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Clearing the fog? St. Cloud and the Reinterpretation of Bail Procedure

The death of Bridgett Takyi, a 27-year-old mother, represents the worst nightmare of any Justice of the Peace. In Ontario, justices make critical decisions, such as whether an accused should be released from jail pending trial. While out on bail for charges including assault and uttering death threats against Ms. Takyi, Emmanuel Owusu-Ansah, Ms. Takyi’s […]

R v Tatton: The Confounding Distinction between Specific and General Intent

The Supreme Court of Canada’s (“SCC”) recent decision in R v Tatton, 2015 SCC 33 [Tatton] takes place in the context of a larger and more protracted debate about the defence of intoxication. In what cases, if any, can a self-induced state of intoxication negate intent, and provide an accused with a full acquittal? Courts […]

R v Perrone: The Need for Appellate Courts to Address both Credibility and Reliability of a Witness

This case is concerned with the credibility and reliability of a witness, and whether or not the trial judge erred in her assessment of the complainant’s evidence and provided an unreasonable verdict. On February 19, 2015, the Supreme Court of Canada (“SCC”) dismissed the appeal of R v Perrone, 2014 MBCA 74 [Perrone] from the […]

Jury Instructions and Post-Offence Conduct: Her Majesty the Queen v Jason Rodgerson

On January 14, 2015, the Supreme Court of Canada will hold a hearing for the appeal of R v Rodgerson, 2014 ONCA 366. In the criminal law context, triers of fact can use post-offence conduct as evidence of certain facts in issue. For example, the evidence of an accused fleeing from a scene of an […]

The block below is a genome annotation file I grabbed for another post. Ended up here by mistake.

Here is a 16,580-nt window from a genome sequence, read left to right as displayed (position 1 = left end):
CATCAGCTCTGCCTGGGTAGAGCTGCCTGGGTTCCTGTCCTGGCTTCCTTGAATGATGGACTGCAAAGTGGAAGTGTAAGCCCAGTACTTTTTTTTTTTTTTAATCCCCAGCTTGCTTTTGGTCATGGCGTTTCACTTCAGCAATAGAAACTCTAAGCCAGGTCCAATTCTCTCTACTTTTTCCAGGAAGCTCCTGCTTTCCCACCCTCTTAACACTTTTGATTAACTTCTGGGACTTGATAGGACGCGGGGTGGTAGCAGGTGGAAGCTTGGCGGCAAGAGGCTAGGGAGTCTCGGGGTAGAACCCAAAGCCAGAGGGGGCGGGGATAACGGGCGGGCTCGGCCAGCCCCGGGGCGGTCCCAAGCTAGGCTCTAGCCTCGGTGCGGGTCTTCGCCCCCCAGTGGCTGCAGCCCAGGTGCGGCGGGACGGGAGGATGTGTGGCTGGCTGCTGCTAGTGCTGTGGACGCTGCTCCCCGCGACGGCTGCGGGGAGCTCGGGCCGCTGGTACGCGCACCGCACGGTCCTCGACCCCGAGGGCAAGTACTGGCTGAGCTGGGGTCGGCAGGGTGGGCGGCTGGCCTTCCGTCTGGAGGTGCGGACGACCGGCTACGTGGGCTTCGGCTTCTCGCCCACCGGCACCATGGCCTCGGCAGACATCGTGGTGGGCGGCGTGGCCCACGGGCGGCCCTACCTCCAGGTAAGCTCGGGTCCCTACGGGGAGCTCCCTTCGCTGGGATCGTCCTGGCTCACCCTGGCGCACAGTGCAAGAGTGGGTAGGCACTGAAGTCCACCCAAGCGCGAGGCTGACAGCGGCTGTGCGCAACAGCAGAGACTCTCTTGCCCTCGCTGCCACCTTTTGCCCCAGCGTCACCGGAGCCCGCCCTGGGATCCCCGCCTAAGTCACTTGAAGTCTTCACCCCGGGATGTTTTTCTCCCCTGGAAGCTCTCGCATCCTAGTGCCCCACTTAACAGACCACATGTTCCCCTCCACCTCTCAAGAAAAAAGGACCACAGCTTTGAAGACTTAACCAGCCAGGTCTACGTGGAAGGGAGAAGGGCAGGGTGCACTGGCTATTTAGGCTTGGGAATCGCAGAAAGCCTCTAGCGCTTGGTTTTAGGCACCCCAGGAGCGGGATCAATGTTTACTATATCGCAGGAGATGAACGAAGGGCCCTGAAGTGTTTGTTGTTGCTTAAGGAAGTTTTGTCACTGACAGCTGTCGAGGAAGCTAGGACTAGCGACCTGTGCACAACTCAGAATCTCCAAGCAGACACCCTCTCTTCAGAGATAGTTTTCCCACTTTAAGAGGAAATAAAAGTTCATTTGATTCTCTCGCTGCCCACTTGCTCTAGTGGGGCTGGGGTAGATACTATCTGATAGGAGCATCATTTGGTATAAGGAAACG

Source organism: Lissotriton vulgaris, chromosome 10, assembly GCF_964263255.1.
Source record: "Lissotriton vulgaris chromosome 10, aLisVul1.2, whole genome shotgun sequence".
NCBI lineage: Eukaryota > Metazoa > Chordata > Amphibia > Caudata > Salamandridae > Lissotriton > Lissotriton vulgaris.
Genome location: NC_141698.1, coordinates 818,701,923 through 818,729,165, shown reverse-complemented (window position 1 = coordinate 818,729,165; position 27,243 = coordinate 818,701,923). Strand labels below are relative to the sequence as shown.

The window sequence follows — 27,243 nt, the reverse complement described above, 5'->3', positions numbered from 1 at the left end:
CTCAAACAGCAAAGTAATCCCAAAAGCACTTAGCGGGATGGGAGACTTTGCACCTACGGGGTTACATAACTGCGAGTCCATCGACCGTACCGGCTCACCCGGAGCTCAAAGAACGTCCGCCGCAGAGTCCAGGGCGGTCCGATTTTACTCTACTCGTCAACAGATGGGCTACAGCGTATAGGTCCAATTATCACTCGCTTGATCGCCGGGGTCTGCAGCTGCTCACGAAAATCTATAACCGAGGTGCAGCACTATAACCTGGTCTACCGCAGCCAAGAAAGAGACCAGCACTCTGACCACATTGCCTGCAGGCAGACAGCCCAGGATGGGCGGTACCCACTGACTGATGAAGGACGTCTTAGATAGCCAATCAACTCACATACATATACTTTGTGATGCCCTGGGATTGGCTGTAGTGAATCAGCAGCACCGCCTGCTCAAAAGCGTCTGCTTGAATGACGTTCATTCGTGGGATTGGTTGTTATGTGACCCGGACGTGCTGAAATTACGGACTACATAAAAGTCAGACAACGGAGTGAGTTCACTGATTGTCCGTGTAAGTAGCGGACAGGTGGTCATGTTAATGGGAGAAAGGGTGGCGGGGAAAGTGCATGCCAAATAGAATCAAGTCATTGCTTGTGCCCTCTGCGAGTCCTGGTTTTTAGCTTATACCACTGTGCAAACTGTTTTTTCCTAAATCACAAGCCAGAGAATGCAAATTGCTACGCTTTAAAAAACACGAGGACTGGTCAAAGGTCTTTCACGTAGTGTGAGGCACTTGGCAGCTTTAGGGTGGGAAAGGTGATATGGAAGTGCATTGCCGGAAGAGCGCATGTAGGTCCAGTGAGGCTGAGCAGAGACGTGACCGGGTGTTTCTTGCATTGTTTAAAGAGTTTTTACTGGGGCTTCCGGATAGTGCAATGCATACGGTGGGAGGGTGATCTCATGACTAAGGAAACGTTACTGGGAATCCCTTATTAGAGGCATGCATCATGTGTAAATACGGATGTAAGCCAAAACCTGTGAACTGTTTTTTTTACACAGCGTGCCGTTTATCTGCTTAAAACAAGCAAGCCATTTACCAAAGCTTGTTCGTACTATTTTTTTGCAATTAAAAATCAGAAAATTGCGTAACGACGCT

The USSC Revisits the Fraud-on-the-Market Principle: Halliburton Co v Erica P John Fund

Last Wednesday, the United States Supreme Court heard oral arguments for Halliburton Co v Erica P. John Fund, thereby revisiting the contentious “fraud-on-the-market” principle adopted in the 1988 case of Basic Inc v Levinson, 485 US 224 (1988). The principle works as follows: open and developed securities markets are efficient and all relevant information about […]

How sure do police have to be of a safety risk to search? The Supreme Court clarifies in R v MacDonald

In R v MacDonald, 2014 SCC 3 [MacDonald], the Supreme Court of Canada has clarified the constitutional bounds of police searches conducted to ensure the safety of police or the public (“safety searches”). In a narrow majority (4:3), LeBel J held that safety searches do not violate section 8 of the Charter as long as […]

Oral Arguments: Professor Alan Young on Bedford

Alan Young, Osgoode Professor and lead counsel in Canada v Bedford, 2013 SCC 72 provides an overview of the litigation strategy employed in his successful challenge to three criminal code provisions related to sex work. Drawing on the lessons learned from R v Malmo-Levine; R v Caine, 2003 SCC 74, Professor Young outlines how he structured the […]

With Divided Medical Evidence in NCR Case, ONCA is Deferent to Jury: R v Downs

The not criminally responsible (“NCR”) regime is currently the subject of media and public scrutiny, with the proposed reforms of Bill C-14 (formerly C-54; Not Criminally Responsible Reform Act) in the Senate. In the recent decision of R v Downs, 2014 ONCA 20 [Downs], the Ontario Court of Appeal (“ONCA”) reviewed a case in which an […]

R v Singh: The Ontario Court of Appeal Holds that Choreographed Beatings Warrant a Stay of Conviction

The Ontario Court of Appeal has laid down a zero tolerance policy on police beating of suspects to obtain confessions. In R v Singh, 2013 ONCA 750 [Singh], the court held that a suspect’s conviction for robbery should be stayed because the police subjected him to repeated beatings during his interrogation. The trial judge dismissed the accused’s […]

Protecting One’s Right To Public Privacy Against Modern Recording Technologies: The Possible Criminal Law Implications of Alberta v Local 401

On November 15, 2013, the Supreme Court of Canada (“SCC”) released its ruling in Alberta (Information and Privacy Commissioner) v United Food and Commercial Workers, Local 401, [2013] 3 SCR 733 [Local 401]. The Court unanimously held that Alberta’s Personal Information Protection Act,  SA 2003 c P-6.5 [PIPA] infringed the right to freedom of expression guaranteed by section […]